cyber monday

Cyber Security


What is Cyber Security?

The term ‘cyber security’ refers to all safeguards and measures implemented to reduce the likelihood of a digital security breach. Cyber security affects all computers and mobile devices across the board –all of which may be targeted by cyber criminals.

Cyber security focuses heavily on privacy and confidentiality, along with data integrity and identity protection. Security breaches in general are nothing new, but have become more commonplace and problematic in today’s digital era. The greater the extent to which the world becomes reliant on connected technology, the greater the threat posed by cybercriminals worldwide.

From reputation damage to system downtime to financial loss, cyber security issues can be incredibly costly. According to a recent study, almost half of all businesses operating in 2017 experienced at least one cyber attack or attempted security breach. Precisely the reason why businesses worldwide have begun prioritizing cyber security, implementing robust protective measures and hiring cyber security experts to oversee their operations.

The Importance of Security

The Internet has transformed the face of everyday life for billions of people worldwide. Already

enormous, daily web traffic volumes are growing at an exponential rate. To such an extent that the vast majority of communications and business activities worldwide are fundamentally reliant on the Internet. From simple retail purchases to the most sensitive and high-profile business activities, everything takes place online. All of which adds up to a near-irresistible opportunity for the 21st century cyber criminal.

Turning a blind eye to cyber security is no longer an option. Businesses that fail to adequately protect themselves face the prospect of catastrophic consequences. Irrespective of the size, nature or purpose of the business, the effects of a cyber attack can be devastating. What’s more, some of the highest-profile attacks over recent years have demonstrated how even the biggest companies in the world aren’t always as well protected as they think they are. Even when their systems are brought back online and business continues as normal, the reputational damage incurred can be much more difficult to overcome.

Of course, it’s not simply a case of proactively protecting your business and its general interests from cyber attacks. You also need to think carefully about the extent to which your customers are protected. Oftentimes, a security breach that has negative consequences for one or more customers can be far more detrimental than an attack on the company itself.

Businesses aren’t simply expected to protect their customers online – they have a legal obligation to do so. All of which amounts to yet another responsibility, which calls for the input and expertise of talented of cyber security specialists.

Insiders and Outsiders

As far as general data security is concerned, there are two classifications of people – insiders and outsiders (aka employees and non-employees). three classes of computer security and crime caused by each of the two types, plus a special class of threats that are not directly caused by humans, namely accidents.

The seven individual classes are as follows:

1. Insiders overt. Overt actions on the part of insiders are usually the work of dissatisfied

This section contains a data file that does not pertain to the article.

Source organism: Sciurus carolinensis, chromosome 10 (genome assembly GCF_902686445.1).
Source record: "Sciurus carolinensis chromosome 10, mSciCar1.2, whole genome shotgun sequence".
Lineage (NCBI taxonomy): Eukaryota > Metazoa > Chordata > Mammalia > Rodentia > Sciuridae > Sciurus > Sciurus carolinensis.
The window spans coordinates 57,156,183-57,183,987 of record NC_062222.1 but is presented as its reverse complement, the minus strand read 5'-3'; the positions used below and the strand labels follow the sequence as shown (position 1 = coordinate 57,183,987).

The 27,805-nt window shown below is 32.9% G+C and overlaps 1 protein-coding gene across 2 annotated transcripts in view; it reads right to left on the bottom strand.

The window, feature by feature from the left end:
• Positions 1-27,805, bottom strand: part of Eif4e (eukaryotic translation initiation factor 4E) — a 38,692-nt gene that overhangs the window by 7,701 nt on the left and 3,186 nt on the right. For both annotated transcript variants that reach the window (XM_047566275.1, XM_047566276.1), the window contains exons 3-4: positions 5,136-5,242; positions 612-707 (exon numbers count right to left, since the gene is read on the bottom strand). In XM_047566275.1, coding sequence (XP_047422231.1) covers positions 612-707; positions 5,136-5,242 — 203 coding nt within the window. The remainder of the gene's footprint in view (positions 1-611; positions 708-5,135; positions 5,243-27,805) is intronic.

employees, often resulting in data being compromised and equipment being destroyed.

2. Insiders covert. Employees within a company can inflict more serious damage than outsiders,

due to their access privileges and extensive knowledge of the organization in general.

3. Insiders unintended. Many security issues or threats that occur internally are the result of

nothing more than genuine human error. This being one of the most common threat classes.

4. Outsiders overt. Direct attacks on network systems and computer facilities by outsiders, which also incorporates DoS attacks.

5. Outsiders covert. This refers to the type of attack that involves transmitting rogue software to one or more computers or systems from outside the business.

6. Outsiders unintended. It is fairly rare that an outsider will harm a computer or access sensitive data unintentionally.

7. Accidents. Issues regarding data integrity or security can arise due to unpredictable accidents that cannot be prevented, such as natural disasters, workplace fires and so on.

cyber security infographic

Microsoft’s 10 Laws of Cyber Security

Leading software companies like Microsoft employ enormous teams of cyber security experts tosafeguard their systems and software. Over the years, Microsoft has published an extensive archive invaluable cyber security guidelines for businesses of all shapes and sizes. They’ve also produced and published their own “10 laws of cyber security”, which can and should be implemented at all levels throughout the business.

The 10 rules outlined by Microsoft are as follows:

  1. If someone can persuade you to run their program on your computer, it’s not your computer
  2. If someone can alter the operating system on your computer, it’s not your computer anymore.
  3. If someone has unrestricted physical access to your computer, it’s not your computer anymore
  4. If you allow someone to upload anything it’s a to your website, it’s not your website anymore.
  5. Weak passwords defeat strong security.
  6. A computer is only as secure as its owner/user is trustworthy.
  7. Encrypted data is only as secure as the decryption key.
  8. An out-of-date virus scanner is only marginally better than none at all.
  9. Absolute anonymity isn’t practical, in real life or on the Web.
  10. Technology is not a panacea.